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Robert Schantz Oelman

1951, USA

Robert S. Oelman

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The fifth president from 1962 till 1974



Robert Schantz succeeded Stanley C. Allyn and grew up within the shadow of The National Cash Register Company. His grandfather, Adam Schantz Jr was a major owner of land just south of the NCR Dayton complex.
Both Schantz and John H. Patterson founding the suburban city of Oakwood adjacent to Dayton.
A very young Bob Oelman participated in the NCR boy’s garden project, and occasionally
caught sight of Patterson inspecting the plots southeast of Building 10.
Oelman also played violin in the Patterson School orchestra. When the group performed at the NCR Schoolhouse, he recalled, “After the performance Mr. Patterson came up and shook my hand, and sinds I was leader, gave me two brand new dollar bills for each member of the orchestra”
His family ties and boyhood contacts with NCR’s founder, however, did not guarantee Oelman’s future success at NCR.
He graduated from Dartmouth College and studied economics and international law at the University of Vienna before joining NCR’s overseas department in 1933.
As Allyn recalled, “His (Oelman’s) work began to impress Colonel Deeds and me in 1942”
At the time Oelman worked in Domestic Advertising. However, it was discovered that one of his former Dartmouth professors was in charge of office equipment production controls for the federal government. Oelman therefore became Allyn’s assistant and NCR’s representative
to Washington through the war years.
He met with Allyn and Deeds on many Saturday and Sunday mornings to report his progress and plan strategy. Allyn mentioned “He sorted out the tangled mazes of wartime agencies with the pose of a veteran”
Oeleman was named assistant vice president in 1945, vice president in 1946, and executive vice president in 1950.
Through those years, he understudied Allyn and became immersed in all areas of the business, accompanying Allyn around the globe to review NCR operations.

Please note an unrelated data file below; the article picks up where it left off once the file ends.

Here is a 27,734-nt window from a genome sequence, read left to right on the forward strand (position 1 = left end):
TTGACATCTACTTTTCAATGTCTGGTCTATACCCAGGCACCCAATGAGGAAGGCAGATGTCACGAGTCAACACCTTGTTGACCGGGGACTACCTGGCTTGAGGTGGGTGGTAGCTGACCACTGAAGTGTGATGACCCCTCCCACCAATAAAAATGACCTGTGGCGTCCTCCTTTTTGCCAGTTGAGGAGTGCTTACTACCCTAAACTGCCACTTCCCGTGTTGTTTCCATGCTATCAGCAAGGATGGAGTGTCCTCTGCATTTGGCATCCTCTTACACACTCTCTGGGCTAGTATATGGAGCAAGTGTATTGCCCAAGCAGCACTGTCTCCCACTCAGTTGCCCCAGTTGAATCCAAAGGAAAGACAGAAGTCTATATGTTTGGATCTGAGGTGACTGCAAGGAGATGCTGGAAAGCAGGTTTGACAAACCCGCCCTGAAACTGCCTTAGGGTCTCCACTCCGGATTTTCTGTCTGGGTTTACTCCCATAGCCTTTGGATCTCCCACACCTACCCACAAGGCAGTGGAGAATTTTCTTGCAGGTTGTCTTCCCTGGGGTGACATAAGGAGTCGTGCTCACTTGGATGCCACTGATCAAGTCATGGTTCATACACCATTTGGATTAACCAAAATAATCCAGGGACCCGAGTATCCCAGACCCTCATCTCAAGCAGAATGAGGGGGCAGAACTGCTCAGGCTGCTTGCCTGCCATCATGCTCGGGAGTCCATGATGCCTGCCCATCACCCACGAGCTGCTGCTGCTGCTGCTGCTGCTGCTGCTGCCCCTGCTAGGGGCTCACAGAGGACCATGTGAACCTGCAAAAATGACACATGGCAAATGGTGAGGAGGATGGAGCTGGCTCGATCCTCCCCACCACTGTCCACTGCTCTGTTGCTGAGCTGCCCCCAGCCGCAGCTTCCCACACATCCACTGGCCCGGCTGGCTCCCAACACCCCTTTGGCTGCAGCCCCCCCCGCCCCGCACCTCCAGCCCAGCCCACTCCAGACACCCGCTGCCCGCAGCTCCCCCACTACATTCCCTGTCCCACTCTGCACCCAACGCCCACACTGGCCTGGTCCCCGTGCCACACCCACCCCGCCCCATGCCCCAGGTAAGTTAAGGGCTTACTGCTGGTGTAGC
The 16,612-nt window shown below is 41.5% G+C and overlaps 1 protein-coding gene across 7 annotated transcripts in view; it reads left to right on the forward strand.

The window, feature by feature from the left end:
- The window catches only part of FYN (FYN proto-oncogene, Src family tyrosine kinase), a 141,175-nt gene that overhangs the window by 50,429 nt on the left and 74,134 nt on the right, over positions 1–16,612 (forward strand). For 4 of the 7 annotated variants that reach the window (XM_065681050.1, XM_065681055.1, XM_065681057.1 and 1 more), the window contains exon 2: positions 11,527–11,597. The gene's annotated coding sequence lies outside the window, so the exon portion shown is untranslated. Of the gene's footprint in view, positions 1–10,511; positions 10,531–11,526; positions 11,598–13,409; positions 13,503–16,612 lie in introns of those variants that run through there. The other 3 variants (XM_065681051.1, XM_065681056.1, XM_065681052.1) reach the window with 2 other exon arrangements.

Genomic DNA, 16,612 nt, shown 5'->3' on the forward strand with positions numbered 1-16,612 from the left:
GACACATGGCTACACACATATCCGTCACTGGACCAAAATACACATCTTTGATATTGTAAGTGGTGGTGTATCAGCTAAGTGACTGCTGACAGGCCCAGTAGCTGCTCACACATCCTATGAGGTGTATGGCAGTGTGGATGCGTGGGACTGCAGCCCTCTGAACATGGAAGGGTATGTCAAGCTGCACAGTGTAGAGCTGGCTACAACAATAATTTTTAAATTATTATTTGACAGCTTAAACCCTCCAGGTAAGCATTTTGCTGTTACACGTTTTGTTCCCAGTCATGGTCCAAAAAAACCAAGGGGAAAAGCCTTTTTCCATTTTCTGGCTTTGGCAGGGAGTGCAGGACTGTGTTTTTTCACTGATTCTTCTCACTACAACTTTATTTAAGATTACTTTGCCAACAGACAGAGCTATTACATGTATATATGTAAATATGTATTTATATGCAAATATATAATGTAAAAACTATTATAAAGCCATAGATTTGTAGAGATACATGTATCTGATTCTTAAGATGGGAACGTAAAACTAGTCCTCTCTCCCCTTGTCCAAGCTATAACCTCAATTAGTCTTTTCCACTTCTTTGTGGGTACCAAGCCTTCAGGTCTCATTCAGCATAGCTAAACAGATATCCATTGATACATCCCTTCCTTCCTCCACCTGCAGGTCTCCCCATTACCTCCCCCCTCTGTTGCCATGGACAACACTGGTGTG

Allyn believed in training “a new management generation” much as Colonel Deeds had trained his generation. Allyn proceeded to introduce Oelman to world leaders and many others.
NCR’s worldwide stature and Allyn’s work with UNESCO and the Economic Commission for Europe exposed the company’s executives to the level of acquaintanship. Allyn praised Oelman’s distinctly personality and political astuteness” as fitting him to lead the company in the future.
Oelman became president in 1957 when Allyn was named to succeed Colonel Deeds as chairman. NCR has introduced the previous year the first electronic electronic accounting machine the Post-Tronic. And the company was about to introduce the industry’s first all-solid –state business computer.
In addition to approving NCR’s extensive data processing developments in the late 1950’s and trough the 1960’s, from the NCR 304 to the Century Series Computers.
Oelman launched what would become the highly successful research microelectronics at NCR in the early 1960’s Under his leadership NCR also established data processing centers around the world. By the time he retired in 1974 at age 65 NCR’s worldwide sales had reached the $2-billion level, compared with $383 million the year he became president.
Oelman devoted 41 years to the NCR also gained international recognition for his work as officer and / or director on many civic and company boards. Among many honors he was chosen; along with 20 other corporate leaders, to meet European head of state in tour sponsored by Time Live Inc.



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